The dress was from Camden market – I knew I wanted the shot to be bright and colourful. Mostly I was trying to hide my tummy; I was five months pregnant so I had to hold a guitar in front of the bump!
On the day we signed our first record contract, I wore a baggy T-shirt as I thought the label wouldn’t want to invest in a band with a pregnant singer. My main goal was to make sure Ross and Paul knew that I wouldn’t let them down, that I’d keep Morcheeba going. I was in the studio until my due date, and my son Jaega came on tour when he was eight months old. He’d hang out on the “junk bunk” where bags would normally go. It wasn’t very kiddy friendly, but for as long as I could, I wanted to be one of the boys – one who just happened to have a kid with them.
I first met Ross in 1994 at a house party in Greenwich that my best mate, Julie, invited me to. She called and said: “I’m meant to be meeting this guy Danny McLewin – make sure you get there at 11pm, cos I don’t want to be there on my own.” I said, “Sure!” I got there at 11pm, but Julie didn’t show up for another hour. The only other people there that early were Ross and his friend Justin. Ross was skinny and had long hair in a ponytail; he was quite cute, and his friend was tall and handsome. I thought, who are these cool-looking dudes? I went over and asked them for some skins, and we just started chatting. I got both of their numbers and started dating Justin.
It was Justin who first told Ross that I could sing. I was like: “Why did you do that? I can’t sing!” He persuaded me to go round to Ross’s house in Dalston with my guitar, and I played some songs that I’d written. Ross said: “I can’t hear you, can you sing louder?” I said: “No! This is how I sing!”
When things started taking off for us, we toured for months on end. I’d take the herbal remedy valerian before I performed as I’d get so nervous – and I still do now. Once I came off stage in LA to find George Michael in our dressing room. He was a fan, and did a cover of Tape Loop which nobody heard, sadly. Madonna came to one of our shows in the US. She said she wanted physical tickets so she didn’t have to queue up and say: “I’m on the guest list, my name’s Madonna.”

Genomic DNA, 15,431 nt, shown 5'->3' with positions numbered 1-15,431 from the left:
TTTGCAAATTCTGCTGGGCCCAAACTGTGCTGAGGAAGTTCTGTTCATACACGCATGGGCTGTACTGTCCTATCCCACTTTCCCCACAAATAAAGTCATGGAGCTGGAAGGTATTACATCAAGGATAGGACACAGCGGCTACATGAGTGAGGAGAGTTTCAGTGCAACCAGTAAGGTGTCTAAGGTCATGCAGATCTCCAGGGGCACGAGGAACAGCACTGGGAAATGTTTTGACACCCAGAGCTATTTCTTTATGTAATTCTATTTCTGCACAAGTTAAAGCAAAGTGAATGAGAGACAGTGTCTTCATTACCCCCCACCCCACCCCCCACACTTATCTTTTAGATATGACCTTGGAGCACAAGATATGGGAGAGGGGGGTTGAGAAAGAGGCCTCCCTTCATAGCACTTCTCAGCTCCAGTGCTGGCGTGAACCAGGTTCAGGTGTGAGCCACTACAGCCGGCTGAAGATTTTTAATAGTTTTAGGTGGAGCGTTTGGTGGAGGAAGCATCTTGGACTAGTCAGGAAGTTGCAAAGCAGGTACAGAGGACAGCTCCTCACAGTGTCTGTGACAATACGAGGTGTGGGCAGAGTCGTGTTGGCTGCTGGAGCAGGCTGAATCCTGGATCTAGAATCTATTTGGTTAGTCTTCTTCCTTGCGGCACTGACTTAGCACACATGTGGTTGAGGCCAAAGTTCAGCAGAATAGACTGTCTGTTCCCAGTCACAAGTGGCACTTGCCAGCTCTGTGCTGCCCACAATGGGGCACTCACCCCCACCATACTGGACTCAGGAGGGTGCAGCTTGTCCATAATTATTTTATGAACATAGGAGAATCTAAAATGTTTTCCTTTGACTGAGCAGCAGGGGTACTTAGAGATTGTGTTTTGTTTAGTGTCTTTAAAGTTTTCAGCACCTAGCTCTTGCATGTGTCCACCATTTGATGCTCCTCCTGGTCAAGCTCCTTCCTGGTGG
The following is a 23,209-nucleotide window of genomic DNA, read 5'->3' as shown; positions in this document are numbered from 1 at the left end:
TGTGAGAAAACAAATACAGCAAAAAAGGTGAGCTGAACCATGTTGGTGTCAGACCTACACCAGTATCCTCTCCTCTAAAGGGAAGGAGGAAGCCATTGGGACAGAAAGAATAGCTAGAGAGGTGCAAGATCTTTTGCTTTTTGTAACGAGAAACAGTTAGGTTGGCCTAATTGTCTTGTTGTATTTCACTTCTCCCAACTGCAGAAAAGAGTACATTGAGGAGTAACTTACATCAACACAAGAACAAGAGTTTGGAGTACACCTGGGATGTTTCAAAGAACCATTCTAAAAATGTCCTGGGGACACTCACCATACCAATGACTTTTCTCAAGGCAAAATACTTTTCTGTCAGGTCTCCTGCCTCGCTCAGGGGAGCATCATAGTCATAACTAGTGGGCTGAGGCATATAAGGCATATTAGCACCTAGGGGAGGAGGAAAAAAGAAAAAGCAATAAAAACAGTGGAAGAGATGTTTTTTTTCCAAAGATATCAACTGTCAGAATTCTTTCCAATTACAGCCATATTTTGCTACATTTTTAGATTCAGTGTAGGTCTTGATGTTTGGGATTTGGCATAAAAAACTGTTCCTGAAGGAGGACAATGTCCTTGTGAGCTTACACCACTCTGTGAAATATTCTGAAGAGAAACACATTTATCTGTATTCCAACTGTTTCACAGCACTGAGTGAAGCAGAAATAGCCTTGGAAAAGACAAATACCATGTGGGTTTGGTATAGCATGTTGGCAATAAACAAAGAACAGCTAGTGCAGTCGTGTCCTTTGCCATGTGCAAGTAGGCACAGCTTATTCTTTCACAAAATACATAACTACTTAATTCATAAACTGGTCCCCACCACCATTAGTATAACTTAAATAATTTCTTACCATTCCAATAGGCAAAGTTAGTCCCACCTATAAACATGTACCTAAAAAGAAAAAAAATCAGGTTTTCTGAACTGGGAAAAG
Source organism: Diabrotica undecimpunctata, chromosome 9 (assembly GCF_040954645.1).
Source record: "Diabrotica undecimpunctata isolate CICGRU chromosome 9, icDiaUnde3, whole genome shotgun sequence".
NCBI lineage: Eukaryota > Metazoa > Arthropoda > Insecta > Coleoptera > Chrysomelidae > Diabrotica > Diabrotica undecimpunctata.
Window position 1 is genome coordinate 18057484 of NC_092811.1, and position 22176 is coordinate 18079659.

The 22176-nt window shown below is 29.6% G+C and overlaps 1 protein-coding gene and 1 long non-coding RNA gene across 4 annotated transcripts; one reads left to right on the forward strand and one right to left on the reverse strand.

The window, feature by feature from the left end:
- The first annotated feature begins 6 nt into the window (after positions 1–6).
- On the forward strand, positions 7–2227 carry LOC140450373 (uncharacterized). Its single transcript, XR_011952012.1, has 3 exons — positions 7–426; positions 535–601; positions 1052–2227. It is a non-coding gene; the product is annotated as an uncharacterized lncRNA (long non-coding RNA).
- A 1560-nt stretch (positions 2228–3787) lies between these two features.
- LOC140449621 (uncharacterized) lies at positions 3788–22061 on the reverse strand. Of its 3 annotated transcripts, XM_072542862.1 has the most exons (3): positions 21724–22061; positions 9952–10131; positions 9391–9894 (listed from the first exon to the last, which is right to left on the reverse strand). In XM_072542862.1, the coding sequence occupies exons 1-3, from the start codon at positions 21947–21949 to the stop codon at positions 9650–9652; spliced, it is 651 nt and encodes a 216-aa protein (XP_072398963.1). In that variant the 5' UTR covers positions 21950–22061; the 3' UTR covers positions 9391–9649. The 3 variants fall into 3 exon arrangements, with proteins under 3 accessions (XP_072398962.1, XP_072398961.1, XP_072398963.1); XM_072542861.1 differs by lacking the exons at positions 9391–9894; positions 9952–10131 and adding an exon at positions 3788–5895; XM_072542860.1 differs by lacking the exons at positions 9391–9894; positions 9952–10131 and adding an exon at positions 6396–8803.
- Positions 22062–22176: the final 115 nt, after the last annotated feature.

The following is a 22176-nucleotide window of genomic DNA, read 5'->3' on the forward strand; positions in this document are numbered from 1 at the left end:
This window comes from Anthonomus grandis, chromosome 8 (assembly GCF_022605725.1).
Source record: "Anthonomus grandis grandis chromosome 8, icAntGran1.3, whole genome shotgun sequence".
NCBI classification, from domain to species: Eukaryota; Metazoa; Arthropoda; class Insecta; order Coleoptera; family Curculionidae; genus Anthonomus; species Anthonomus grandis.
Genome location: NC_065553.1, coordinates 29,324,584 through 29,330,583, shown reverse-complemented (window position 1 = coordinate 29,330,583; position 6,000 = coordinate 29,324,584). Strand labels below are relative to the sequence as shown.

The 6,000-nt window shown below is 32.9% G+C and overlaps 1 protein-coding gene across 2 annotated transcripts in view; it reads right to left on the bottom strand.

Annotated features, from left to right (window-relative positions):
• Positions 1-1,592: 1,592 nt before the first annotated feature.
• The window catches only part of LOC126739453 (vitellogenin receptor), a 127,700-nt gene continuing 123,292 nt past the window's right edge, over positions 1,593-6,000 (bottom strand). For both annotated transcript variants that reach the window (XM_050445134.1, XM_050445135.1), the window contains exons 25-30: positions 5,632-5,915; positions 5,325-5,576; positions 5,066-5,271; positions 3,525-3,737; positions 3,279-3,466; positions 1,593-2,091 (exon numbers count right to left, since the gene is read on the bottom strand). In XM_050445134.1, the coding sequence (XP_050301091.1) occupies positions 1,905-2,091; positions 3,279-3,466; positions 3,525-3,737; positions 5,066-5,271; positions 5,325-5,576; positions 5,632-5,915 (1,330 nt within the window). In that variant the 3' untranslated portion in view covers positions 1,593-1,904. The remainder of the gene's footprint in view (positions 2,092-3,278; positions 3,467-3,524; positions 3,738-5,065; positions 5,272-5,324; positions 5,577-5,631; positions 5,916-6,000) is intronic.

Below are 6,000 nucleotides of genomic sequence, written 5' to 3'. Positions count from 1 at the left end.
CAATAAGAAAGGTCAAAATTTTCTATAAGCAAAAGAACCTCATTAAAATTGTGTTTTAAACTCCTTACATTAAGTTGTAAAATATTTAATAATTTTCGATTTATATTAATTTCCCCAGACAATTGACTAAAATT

We had a lot of fun, but we also had our moments, shall we say. In 2003, they decided to leave me. It all sounds very Spinal Tap! But for seven years Ross and I didn’t speak. Morcheeba carried on with different singers, and while my husband [bassist Steve Gordon] carried on following their career, it was too weird for me. Like seeing your ex with a new wife.
Then in 2009, by total chance, I saw Ross across the road in Shepherd’s Bush. I shouted, “All right, Ross!” and gave him a huge hug. Later on my manager called to say that Ross and Paul wanted to meet up. “I was like, why would they want to do that? They hate me? I hate them?” He said: “Actually they don’t hate you, they’d like to speak to you.” Ironically, we had our reunion in a restaurant called Julie’s in west London. We got drunk and thought, let’s give it another go. Paul eventually left as he didn’t like touring, but Ross and I have been together since.
Compared with the 90s, Ross is more mellow; happier and calmer. But the main change for me, looking at these pictures, is my breasts. They look a bit different. First-pregnancy breasts versus four-kids-later, 50-year‑old breasts. There’s nothing left of them!